Temple, Station Attacked in India

By John Lancaster
Washington Post Foreign Service
Wednesday, March 8, 2006

NEW DELHI, March 7 -- Bombs exploded in a crowded Hindu temple and a railway station in the holy city of Varanasi on Tuesday evening, killing at least 15 people and raising fears of retaliatory violence against India's minority Muslim population. Authorities appealed for calm and police officers in major cities were placed on high alert.

Even before the blasts, communal tensions had been rising in India. Angry Muslim protests against President Bush, who visited India last week, as well as against cartoons of the prophet Muhammad, first published in a Danish newspaper, have erupted into violence in several cities.

The first blast Tuesday ripped through the Sankat Mochan temple shortly after 6 p.m. as Hindu devotees gathered to make offerings to the monkey god Hanuman, Indian news agencies reported. Among the dead was a bridegroom who had come to seek the deity's blessings, according to the Press Trust of India news service. Tuesday evening is the traditional time for visiting the temple.

The second explosion came minutes later at the railway station. The blast left a foot-deep crater, shattered windows and splattered the station with blood and body parts, the Press Trust reported. Four more unexploded bombs were found at another site next to the Ganges River.

In an interview with the Reuters news agency, Navneet Sikera, senior superintendent of police in Varanasi, put the death toll at 15, with 60 injured. The Press Trust said 20 people had died, including 14 at the train station. [Five people died overnight of injuries, according to a police official cited by the Associated Press.]

Indian television footage of the bombed temple showed pools of blood and chunks of flesh amid scattered shoes and other debris. Injured survivors were carried to private vehicles and ambulances, and crowds of angry men waved their fists in the air. Many of the injured were said to be in critical condition.

Situated in the state of Uttar Pradesh about 400 miles east of New Delhi, the historic, densely packed city of Varanasi is sometimes called the "Hindu Jerusalem" to underscore its significance to the followers of India's dominant faith, who make up about 81 percent of the population. The city is a magnet for pilgrims who travel there for ritual baths in the Ganges River. And the most religious Hindus believe there is no better place to die than Varanasi, whose waterfront is lined with cremation grounds.

Authorities feared the bombings of such a sensitive site could trigger communal bloodletting. In 2002, reports of a Muslim attack on a train carrying Hindu nationalists in the state of Gujarat triggered rioting that left more than 1,000 people dead. Most of the dead in that episode were Muslims, who make up about 13 percent of India's billion-plus people.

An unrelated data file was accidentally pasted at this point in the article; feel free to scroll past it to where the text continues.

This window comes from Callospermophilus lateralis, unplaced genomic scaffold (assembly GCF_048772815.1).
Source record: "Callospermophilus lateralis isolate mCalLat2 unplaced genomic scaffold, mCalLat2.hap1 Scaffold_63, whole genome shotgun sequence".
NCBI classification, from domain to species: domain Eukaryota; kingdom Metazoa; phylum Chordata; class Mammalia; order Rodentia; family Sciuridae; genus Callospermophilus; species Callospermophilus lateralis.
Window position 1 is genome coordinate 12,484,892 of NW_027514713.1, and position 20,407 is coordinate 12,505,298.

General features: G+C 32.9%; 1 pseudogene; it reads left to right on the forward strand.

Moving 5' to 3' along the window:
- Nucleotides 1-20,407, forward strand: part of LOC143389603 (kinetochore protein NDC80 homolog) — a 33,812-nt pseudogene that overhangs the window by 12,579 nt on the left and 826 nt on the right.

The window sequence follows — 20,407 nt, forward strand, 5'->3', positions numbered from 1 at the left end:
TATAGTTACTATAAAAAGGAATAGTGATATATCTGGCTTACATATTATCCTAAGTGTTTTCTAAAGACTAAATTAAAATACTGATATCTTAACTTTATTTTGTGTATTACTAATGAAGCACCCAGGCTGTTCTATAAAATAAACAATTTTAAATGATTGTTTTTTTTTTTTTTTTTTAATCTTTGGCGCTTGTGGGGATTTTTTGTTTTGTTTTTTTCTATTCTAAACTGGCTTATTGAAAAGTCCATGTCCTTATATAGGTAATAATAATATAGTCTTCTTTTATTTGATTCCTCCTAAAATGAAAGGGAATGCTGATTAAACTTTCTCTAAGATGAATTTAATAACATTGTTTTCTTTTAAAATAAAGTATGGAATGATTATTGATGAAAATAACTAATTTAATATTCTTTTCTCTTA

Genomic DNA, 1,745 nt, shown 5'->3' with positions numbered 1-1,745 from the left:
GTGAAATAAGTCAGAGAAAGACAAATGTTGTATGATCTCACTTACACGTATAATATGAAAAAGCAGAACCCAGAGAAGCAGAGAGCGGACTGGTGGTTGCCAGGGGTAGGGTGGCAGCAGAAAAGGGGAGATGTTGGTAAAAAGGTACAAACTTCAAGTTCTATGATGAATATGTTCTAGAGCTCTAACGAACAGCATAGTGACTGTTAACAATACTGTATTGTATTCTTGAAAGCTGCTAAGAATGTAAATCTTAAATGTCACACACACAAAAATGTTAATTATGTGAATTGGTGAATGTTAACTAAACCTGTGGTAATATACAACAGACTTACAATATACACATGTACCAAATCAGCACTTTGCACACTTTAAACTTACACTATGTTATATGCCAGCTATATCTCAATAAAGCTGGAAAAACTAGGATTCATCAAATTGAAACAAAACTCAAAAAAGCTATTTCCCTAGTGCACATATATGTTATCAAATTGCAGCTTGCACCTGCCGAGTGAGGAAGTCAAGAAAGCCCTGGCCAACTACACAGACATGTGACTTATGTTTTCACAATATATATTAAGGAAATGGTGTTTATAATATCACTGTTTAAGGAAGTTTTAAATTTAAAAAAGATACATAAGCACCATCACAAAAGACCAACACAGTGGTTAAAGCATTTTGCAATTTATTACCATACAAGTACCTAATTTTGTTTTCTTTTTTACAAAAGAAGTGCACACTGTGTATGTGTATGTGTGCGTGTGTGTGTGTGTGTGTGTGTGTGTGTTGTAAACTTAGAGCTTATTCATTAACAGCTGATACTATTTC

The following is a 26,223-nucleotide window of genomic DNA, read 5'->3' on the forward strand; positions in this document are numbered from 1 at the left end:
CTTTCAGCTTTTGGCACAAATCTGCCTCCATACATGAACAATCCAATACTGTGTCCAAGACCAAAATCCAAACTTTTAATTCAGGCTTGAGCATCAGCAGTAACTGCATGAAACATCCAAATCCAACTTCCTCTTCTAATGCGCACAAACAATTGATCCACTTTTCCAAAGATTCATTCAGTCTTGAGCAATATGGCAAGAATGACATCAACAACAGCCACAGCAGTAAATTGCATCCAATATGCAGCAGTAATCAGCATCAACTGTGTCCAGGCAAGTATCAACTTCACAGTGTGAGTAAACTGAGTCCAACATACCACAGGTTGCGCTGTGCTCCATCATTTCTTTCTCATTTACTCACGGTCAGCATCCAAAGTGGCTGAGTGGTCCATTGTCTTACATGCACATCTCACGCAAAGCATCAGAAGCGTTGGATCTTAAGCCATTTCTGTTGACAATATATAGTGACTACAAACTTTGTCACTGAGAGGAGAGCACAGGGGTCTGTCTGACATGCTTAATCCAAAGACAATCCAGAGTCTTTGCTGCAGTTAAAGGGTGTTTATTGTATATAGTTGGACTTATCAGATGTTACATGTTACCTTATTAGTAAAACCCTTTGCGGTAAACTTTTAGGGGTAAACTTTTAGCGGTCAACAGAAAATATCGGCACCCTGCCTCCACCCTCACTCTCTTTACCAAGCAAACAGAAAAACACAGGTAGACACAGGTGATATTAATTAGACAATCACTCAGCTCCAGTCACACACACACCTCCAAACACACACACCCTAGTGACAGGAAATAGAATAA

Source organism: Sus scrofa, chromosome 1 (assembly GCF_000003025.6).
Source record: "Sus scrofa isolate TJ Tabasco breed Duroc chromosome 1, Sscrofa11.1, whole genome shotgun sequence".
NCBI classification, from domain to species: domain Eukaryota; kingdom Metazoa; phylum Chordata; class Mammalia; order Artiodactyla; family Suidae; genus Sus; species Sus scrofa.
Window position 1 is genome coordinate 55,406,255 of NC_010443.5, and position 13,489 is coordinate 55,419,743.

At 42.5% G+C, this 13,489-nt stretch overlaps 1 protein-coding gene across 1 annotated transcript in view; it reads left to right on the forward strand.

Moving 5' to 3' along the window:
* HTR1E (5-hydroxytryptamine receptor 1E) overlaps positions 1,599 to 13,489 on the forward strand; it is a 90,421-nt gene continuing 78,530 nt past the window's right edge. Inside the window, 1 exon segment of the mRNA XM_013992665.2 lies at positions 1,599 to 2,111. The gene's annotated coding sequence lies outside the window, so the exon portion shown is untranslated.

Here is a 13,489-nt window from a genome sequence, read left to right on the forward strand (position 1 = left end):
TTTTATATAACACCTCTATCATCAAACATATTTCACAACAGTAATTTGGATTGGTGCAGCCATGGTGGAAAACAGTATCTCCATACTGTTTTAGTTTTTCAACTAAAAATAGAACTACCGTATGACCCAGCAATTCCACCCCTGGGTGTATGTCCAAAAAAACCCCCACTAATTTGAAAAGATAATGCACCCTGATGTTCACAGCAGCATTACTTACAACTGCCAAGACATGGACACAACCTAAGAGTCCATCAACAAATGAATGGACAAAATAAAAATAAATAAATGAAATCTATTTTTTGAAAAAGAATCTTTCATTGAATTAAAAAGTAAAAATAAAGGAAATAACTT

Prime Minister Manmohan Singh "has appealed for peace and calm," said his media adviser, Sanjay Baru. "He is constantly monitoring the situation."

Interior minister Shivraj Patil was en route to Varanasi Tuesday night, as was Sonia Gandhi, leader of the Congress party, which heads the country's governing coalition.

Spokesmen for the Hindu nationalist Bharatiya Janata Party, which leads the opposition, blamed the bombings on what they said was the government's lax attitude toward terrorism, and called for a strike in Uttar Pradesh on Wednesday.

One key unanswered question Tuesday night was whether the bombings were the work of homegrown Islamic extremists or militant groups based in Pakistan. In the past, the Pakistani government has used such groups as a weapon in its conflict with India over the divided Himalayan province of Kashmir.

In late 2001, an attack on India's Parliament that India blamed on Pakistan triggered a military standoff that raised fears of a nuclear exchange. The crisis was defused only under heavy U.S. and British diplomatic pressure.

India and Pakistan embarked on peace negotiations that have lowered tensions, but Indian officials have continued to express skepticism over claims by Gen. Pervez Musharraf, Pakistan's president, that he has ended state support for militant groups. Indian authorities have identified the militant group Lashkar-e-Taiba, which is based in Pakistan, as a primary suspect in the bombings of two New Delhi markets that killed 60 people Oct. 29. Musharraf has banned the group, although it continues to operate under a different name.

Some analysts saw a possible connection between the bombings and Hindu-Muslim clashes in the city of Lucknow on Friday that left four people dead. The clashes grew out of Muslim protests against Bush. Communal clashes also erupted in the coastal state of Goa.

© 2006 The Washington Post Company